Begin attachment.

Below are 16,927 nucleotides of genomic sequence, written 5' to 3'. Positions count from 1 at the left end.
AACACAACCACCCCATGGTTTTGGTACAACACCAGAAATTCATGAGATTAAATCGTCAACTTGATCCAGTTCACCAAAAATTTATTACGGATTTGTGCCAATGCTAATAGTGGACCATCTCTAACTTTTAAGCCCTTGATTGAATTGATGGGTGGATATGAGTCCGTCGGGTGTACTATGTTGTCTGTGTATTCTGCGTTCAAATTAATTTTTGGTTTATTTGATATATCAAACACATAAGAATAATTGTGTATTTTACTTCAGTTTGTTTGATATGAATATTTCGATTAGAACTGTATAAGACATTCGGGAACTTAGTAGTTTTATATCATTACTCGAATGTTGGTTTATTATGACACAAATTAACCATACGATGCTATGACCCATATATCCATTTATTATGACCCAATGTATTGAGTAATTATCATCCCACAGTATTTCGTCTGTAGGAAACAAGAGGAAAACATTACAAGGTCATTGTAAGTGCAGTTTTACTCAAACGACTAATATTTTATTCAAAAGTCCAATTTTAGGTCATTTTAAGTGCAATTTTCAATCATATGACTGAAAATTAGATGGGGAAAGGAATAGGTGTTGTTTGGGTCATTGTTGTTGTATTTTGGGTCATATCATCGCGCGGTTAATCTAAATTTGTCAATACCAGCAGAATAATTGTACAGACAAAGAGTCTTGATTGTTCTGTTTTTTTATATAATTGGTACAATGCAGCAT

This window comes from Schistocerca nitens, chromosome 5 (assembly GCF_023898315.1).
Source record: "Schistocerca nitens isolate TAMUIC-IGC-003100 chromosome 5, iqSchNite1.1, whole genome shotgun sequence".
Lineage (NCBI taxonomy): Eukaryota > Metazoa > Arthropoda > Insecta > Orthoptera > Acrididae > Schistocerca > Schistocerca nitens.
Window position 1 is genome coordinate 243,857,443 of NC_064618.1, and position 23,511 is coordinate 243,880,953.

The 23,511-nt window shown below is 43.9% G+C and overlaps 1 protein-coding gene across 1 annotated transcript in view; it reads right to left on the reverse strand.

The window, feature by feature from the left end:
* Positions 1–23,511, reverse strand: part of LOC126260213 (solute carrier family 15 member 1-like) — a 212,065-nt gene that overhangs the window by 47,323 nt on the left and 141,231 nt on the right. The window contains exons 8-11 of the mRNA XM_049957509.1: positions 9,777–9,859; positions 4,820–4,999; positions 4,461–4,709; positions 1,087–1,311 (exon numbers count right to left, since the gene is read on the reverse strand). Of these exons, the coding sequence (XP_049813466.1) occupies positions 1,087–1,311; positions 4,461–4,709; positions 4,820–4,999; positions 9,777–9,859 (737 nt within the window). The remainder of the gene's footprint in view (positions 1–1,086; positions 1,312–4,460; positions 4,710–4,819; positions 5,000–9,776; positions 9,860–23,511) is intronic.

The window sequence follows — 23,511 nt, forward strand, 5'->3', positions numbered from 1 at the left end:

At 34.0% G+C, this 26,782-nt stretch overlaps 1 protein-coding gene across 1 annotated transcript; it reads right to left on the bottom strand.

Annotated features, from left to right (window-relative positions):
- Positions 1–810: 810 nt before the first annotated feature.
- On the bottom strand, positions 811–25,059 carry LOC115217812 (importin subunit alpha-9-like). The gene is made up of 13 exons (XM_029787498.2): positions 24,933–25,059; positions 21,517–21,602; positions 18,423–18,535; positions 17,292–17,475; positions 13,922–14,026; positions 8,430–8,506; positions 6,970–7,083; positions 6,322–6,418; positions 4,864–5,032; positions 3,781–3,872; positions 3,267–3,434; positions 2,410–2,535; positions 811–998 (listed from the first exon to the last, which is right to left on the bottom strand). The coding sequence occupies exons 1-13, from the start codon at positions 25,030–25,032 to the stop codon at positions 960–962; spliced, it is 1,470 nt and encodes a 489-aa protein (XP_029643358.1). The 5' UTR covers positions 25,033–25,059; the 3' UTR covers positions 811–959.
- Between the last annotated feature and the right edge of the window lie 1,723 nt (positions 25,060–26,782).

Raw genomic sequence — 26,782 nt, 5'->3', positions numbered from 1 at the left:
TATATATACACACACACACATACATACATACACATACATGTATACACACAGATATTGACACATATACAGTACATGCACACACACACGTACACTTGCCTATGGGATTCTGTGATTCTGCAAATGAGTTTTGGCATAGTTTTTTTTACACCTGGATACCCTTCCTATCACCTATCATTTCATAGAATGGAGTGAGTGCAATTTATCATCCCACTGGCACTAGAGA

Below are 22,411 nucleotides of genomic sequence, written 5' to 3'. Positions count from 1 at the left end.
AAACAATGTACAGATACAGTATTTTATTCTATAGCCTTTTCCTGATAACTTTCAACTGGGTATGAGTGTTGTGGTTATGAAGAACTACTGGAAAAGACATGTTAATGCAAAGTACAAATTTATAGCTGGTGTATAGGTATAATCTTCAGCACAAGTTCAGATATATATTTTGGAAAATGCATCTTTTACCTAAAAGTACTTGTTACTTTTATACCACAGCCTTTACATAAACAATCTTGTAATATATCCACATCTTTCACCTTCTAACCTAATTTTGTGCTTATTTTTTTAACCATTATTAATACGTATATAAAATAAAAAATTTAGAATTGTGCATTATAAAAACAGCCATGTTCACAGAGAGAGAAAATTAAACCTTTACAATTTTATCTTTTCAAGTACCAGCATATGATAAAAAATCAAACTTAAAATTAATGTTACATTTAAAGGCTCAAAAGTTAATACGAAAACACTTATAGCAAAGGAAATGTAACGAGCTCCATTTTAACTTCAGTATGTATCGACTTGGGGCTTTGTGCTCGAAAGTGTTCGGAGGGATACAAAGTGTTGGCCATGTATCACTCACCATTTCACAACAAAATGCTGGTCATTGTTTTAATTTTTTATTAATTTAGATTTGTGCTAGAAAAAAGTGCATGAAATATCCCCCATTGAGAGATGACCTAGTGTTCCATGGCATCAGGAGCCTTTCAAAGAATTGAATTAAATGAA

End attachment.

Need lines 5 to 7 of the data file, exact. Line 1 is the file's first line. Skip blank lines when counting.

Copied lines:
Lineage (NCBI taxonomy): Eukaryota > Metazoa > Arthropoda > Insecta > Orthoptera > Acrididae > Schistocerca > Schistocerca nitens.
Window position 1 is genome coordinate 243,857,443 of NC_064618.1, and position 23,511 is coordinate 243,880,953.

The 23,511-nt window shown below is 43.9% G+C and overlaps 1 protein-coding gene across 1 annotated transcript in view; it reads right to left on the reverse strand.